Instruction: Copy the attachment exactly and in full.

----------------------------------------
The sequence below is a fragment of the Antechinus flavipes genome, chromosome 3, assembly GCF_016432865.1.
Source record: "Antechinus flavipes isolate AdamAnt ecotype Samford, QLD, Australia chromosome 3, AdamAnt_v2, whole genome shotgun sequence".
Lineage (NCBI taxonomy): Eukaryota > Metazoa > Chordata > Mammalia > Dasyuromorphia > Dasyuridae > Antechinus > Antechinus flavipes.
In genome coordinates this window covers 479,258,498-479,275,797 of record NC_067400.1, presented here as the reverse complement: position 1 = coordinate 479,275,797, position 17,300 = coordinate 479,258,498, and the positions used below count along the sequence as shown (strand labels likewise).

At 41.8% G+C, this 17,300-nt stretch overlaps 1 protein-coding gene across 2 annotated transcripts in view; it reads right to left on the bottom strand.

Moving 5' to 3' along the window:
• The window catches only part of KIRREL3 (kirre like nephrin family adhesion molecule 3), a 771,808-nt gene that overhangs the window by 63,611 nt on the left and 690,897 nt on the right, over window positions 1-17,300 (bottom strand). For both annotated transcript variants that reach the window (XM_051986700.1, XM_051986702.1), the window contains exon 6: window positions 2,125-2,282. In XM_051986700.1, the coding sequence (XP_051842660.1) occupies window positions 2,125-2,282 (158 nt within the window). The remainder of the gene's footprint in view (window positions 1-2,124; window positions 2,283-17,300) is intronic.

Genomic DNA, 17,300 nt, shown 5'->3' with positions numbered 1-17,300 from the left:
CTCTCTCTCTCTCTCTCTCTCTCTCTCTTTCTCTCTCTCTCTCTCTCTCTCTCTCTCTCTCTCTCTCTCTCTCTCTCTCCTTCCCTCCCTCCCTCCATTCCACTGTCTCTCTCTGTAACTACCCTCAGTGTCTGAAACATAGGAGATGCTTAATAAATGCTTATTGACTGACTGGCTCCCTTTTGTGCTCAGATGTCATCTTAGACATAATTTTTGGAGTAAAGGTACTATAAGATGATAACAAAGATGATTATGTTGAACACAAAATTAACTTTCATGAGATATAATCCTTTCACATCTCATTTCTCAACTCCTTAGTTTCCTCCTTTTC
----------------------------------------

The sequence below is a fragment of the Antechinus flavipes genome, chromosome 3, assembly GCF_016432865.1.
Source record: "Antechinus flavipes isolate AdamAnt ecotype Samford, QLD, Australia chromosome 3, AdamAnt_v2, whole genome shotgun sequence".
Lineage (NCBI taxonomy): Eukaryota > Metazoa > Chordata > Mammalia > Dasyuromorphia > Dasyuridae > Antechinus > Antechinus flavipes.
In genome coordinates this window covers 479,258,498-479,275,797 of record NC_067400.1, presented here as the reverse complement: position 1 = coordinate 479,275,797, position 17,300 = coordinate 479,258,498, and the positions used below count along the sequence as shown (strand labels likewise).

At 41.8% G+C, this 17,300-nt stretch overlaps 1 protein-coding gene across 2 annotated transcripts in view; it reads right to left on the bottom strand.

Moving 5' to 3' along the window:
• The window catches only part of KIRREL3 (kirre like nephrin family adhesion molecule 3), a 771,808-nt gene that overhangs the window by 63,611 nt on the left and 690,897 nt on the right, over window positions 1-17,300 (bottom strand). For both annotated transcript variants that reach the window (XM_051986700.1, XM_051986702.1), the window contains exon 6: window positions 2,125-2,282. In XM_051986700.1, the coding sequence (XP_051842660.1) occupies window positions 2,125-2,282 (158 nt within the window). The remainder of the gene's footprint in view (window positions 1-2,124; window positions 2,283-17,300) is intronic.

Genomic DNA, 17,300 nt, shown 5'->3' with positions numbered 1-17,300 from the left:
CTCTCTCTCTCTCTCTCTCTCTCTCTCTTTCTCTCTCTCTCTCTCTCTCTCTCTCTCTCTCTCTCTCTCTCTCTCTCTCCTTCCCTCCCTCCCTCCATTCCACTGTCTCTCTCTGTAACTACCCTCAGTGTCTGAAACATAGGAGATGCTTAATAAATGCTTATTGACTGACTGGCTCCCTTTTGTGCTCAGATGTCATCTTAGACATAATTTTTGGAGTAAAGGTACTATAAGATGATAACAAAGATGATTATGTTGAACACAAAATTAACTTTCATGAGATATAATCCTTTCACATCTCATTTCTCAACTCCTTAGTTTCCTCCTTTTC